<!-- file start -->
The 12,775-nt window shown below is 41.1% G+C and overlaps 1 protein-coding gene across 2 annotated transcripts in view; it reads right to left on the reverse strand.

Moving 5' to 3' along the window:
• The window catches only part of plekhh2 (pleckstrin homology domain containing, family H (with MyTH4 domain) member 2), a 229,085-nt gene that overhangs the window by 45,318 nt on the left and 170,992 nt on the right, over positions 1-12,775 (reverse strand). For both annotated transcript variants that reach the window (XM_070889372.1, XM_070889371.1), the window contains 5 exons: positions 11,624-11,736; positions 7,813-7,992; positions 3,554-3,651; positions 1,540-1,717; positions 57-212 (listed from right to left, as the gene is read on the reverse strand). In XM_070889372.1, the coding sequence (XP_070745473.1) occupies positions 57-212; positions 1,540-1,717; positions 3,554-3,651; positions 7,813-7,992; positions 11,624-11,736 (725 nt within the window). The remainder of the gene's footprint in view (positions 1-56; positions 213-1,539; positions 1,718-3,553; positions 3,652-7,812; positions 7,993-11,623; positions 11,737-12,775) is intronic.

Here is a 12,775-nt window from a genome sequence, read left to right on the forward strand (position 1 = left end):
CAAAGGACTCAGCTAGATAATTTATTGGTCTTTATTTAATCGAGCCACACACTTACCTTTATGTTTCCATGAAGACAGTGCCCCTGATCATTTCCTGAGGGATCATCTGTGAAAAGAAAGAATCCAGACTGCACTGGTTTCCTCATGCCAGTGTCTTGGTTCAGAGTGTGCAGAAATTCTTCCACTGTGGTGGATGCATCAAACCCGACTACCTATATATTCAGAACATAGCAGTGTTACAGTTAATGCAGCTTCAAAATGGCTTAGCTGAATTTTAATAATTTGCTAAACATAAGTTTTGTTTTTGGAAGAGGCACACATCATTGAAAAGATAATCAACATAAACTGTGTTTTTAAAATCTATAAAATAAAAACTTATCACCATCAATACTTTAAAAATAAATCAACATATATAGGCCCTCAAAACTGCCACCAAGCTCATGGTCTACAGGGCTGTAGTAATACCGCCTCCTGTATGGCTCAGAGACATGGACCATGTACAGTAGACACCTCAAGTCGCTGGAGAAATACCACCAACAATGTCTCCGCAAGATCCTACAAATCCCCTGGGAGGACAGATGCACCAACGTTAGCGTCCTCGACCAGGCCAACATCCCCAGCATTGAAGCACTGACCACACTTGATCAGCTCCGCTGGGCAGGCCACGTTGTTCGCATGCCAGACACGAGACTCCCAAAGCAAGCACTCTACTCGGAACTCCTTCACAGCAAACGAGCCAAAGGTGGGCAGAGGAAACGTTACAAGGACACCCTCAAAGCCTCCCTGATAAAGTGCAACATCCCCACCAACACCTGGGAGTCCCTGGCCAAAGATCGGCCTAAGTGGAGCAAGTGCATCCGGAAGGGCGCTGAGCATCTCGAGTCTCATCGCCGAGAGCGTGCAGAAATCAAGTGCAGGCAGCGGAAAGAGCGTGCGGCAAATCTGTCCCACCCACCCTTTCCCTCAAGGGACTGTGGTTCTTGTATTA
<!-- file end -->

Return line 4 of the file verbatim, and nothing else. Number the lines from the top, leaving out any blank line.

Here is a 12,775-nt window from a genome sequence, read left to right on the forward strand (position 1 = left end):